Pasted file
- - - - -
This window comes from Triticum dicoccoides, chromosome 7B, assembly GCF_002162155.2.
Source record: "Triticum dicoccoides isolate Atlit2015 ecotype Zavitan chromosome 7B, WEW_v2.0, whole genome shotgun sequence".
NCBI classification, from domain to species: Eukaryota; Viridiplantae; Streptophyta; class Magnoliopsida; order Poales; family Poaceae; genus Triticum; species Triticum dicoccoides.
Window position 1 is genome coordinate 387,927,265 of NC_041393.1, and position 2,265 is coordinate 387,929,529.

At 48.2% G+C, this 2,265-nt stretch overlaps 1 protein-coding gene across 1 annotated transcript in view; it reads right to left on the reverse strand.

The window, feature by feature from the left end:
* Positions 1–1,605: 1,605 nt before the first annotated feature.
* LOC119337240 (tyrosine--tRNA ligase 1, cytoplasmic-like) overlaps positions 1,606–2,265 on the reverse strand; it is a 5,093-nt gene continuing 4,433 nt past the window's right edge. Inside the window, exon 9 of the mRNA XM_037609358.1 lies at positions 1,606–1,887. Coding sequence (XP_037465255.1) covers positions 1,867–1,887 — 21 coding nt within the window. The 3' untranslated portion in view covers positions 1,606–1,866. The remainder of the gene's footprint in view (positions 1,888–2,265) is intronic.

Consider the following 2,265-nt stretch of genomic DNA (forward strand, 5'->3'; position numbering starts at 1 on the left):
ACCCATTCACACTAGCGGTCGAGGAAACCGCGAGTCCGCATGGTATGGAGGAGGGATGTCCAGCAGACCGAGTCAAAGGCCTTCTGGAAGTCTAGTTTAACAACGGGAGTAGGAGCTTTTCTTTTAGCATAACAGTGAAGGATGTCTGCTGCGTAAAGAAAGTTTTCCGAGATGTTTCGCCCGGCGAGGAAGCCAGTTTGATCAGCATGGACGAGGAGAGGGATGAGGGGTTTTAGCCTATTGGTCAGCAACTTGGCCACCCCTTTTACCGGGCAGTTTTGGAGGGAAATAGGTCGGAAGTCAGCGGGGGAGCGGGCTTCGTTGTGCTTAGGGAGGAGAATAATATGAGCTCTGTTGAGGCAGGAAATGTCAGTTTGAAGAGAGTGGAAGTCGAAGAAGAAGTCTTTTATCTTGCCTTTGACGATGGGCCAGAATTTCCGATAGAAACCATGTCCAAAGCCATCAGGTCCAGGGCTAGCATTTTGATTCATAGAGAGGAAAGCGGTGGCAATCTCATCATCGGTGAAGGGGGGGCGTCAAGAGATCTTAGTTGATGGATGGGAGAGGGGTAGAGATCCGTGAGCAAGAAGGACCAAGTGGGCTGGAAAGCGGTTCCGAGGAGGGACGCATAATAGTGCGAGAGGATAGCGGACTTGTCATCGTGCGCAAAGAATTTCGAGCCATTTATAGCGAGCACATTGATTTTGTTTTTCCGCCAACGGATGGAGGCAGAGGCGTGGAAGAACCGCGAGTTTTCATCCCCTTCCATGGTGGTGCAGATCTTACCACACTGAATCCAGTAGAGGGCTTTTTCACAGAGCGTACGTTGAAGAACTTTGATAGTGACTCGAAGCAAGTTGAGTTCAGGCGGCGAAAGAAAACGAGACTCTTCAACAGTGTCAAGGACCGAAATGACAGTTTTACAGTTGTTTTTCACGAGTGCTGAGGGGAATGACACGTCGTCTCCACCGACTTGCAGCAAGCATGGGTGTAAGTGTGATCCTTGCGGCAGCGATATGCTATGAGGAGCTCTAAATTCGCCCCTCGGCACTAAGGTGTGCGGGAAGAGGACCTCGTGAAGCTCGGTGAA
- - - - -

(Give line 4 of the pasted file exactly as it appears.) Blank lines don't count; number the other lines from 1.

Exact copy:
Window position 1 is genome coordinate 387,927,265 of NC_041393.1, and position 2,265 is coordinate 387,929,529.